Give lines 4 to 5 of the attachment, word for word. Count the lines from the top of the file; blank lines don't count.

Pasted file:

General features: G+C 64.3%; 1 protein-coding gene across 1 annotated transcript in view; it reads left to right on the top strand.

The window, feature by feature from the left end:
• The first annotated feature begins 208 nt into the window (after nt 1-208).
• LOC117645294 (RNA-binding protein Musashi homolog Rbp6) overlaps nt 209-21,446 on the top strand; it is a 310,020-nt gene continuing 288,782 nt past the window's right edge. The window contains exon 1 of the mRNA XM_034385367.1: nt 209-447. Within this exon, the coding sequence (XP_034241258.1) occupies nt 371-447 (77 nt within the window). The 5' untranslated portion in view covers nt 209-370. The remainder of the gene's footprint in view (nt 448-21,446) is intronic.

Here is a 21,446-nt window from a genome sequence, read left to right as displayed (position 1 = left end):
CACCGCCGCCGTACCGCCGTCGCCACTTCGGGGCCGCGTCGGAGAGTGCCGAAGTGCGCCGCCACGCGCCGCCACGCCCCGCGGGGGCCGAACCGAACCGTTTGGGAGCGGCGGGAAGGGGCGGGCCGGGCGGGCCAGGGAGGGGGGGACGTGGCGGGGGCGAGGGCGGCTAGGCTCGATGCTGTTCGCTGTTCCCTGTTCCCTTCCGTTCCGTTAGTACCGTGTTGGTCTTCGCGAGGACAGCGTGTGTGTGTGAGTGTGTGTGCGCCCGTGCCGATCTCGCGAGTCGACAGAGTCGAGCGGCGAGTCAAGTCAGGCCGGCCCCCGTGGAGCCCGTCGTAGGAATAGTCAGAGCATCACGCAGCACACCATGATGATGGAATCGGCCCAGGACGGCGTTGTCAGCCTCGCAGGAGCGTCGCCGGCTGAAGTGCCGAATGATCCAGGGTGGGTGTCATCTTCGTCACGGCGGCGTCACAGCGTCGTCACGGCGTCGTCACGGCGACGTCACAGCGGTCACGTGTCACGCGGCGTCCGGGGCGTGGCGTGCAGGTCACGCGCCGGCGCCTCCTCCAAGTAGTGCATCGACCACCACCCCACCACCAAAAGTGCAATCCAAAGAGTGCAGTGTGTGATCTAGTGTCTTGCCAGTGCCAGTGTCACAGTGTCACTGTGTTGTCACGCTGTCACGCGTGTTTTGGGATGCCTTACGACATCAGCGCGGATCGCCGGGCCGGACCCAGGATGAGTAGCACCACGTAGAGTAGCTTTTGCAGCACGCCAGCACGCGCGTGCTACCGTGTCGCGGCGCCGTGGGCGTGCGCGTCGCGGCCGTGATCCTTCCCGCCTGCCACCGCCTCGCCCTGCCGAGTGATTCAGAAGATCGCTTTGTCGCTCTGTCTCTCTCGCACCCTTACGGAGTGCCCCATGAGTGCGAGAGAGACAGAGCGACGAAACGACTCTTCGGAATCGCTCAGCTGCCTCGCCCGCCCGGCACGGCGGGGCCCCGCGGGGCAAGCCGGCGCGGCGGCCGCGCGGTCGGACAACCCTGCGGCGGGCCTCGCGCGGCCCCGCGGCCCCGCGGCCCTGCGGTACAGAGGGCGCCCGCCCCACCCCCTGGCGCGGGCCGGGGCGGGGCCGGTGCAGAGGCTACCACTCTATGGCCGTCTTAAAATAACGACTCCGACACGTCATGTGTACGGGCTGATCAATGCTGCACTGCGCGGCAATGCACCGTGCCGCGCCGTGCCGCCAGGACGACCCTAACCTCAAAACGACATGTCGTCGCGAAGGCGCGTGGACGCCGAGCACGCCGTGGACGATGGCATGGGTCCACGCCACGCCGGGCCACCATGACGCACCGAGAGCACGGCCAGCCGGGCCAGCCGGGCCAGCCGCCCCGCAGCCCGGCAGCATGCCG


• LOC117645294 (RNA-binding protein Musashi homolog Rbp6) overlaps nt 209-21,446 on the top strand; it is a 310,020-nt gene continuing 288,782 nt past the window's right edge. The window contains exon 1 of the mRNA XM_034385367.1: nt 209-447. Within this exon, the coding sequence (XP_034241258.1) occupies nt 371-447 (77 nt within the window). The 5' untranslated portion in view covers nt 209-370. The remainder of the gene's footprint in view (nt 448-21,446) is intronic.

Here is a 21,446-nt window from a genome sequence, read left to right as displayed (position 1 = left end):